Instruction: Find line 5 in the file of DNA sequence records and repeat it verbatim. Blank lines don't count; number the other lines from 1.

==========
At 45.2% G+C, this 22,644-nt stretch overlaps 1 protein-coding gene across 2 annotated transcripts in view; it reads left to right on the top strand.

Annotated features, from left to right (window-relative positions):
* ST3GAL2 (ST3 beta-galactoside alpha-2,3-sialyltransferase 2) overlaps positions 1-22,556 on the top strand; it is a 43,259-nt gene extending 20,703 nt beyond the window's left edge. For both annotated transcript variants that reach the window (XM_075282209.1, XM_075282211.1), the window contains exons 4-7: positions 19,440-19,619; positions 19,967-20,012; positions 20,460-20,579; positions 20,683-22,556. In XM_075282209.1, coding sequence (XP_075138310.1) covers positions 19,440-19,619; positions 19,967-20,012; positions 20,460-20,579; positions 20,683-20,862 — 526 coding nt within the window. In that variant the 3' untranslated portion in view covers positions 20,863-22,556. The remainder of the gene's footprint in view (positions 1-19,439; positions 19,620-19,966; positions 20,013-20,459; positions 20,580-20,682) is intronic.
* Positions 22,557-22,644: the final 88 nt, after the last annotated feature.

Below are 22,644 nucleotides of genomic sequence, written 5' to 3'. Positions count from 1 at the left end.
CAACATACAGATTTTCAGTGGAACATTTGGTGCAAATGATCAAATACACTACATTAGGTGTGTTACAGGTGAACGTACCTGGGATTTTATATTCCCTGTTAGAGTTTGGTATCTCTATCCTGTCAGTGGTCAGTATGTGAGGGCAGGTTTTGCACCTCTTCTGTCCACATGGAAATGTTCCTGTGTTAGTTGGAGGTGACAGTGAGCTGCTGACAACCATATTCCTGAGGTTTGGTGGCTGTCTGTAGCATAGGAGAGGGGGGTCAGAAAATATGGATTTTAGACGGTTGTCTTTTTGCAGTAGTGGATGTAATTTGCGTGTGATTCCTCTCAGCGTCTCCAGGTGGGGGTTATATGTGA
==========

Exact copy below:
Below are 22,644 nucleotides of genomic sequence, written 5' to 3'. Positions count from 1 at the left end.